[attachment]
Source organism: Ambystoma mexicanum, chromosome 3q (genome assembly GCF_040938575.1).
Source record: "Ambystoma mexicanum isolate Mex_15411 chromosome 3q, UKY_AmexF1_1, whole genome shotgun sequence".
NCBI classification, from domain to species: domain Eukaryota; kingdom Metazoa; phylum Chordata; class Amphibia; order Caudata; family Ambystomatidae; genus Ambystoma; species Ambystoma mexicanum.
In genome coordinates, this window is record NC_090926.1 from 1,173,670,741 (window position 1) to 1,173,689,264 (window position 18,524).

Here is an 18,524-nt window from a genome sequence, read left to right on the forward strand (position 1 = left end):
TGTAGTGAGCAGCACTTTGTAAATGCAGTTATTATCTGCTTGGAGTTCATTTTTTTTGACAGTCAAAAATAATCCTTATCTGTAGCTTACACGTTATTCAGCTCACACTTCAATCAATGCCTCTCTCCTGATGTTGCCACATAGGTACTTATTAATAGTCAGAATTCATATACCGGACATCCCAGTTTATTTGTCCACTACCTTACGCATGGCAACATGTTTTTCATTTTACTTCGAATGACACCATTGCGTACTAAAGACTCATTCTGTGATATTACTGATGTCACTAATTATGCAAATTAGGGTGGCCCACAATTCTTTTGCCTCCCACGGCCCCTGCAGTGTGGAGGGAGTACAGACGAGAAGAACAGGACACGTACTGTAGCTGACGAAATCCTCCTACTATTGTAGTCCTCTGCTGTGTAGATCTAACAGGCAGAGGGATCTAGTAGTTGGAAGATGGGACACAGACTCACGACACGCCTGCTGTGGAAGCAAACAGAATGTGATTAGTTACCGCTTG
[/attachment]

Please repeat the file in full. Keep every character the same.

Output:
Source organism: Ambystoma mexicanum, chromosome 3q (genome assembly GCF_040938575.1).
Source record: "Ambystoma mexicanum isolate Mex_15411 chromosome 3q, UKY_AmexF1_1, whole genome shotgun sequence".
NCBI classification, from domain to species: domain Eukaryota; kingdom Metazoa; phylum Chordata; class Amphibia; order Caudata; family Ambystomatidae; genus Ambystoma; species Ambystoma mexicanum.
In genome coordinates, this window is record NC_090926.1 from 1,173,670,741 (window position 1) to 1,173,689,264 (window position 18,524).

Here is an 18,524-nt window from a genome sequence, read left to right on the forward strand (position 1 = left end):
TGTAGTGAGCAGCACTTTGTAAATGCAGTTATTATCTGCTTGGAGTTCATTTTTTTTGACAGTCAAAAATAATCCTTATCTGTAGCTTACACGTTATTCAGCTCACACTTCAATCAATGCCTCTCTCCTGATGTTGCCACATAGGTACTTATTAATAGTCAGAATTCATATACCGGACATCCCAGTTTATTTGTCCACTACCTTACGCATGGCAACATGTTTTTCATTTTACTTCGAATGACACCATTGCGTACTAAAGACTCATTCTGTGATATTACTGATGTCACTAATTATGCAAATTAGGGTGGCCCACAATTCTTTTGCCTCCCACGGCCCCTGCAGTGTGGAGGGAGTACAGACGAGAAGAACAGGACACGTACTGTAGCTGACGAAATCCTCCTACTATTGTAGTCCTCTGCTGTGTAGATCTAACAGGCAGAGGGATCTAGTAGTTGGAAGATGGGACACAGACTCACGACACGCCTGCTGTGGAAGCAAACAGAATGTGATTAGTTACCGCTTG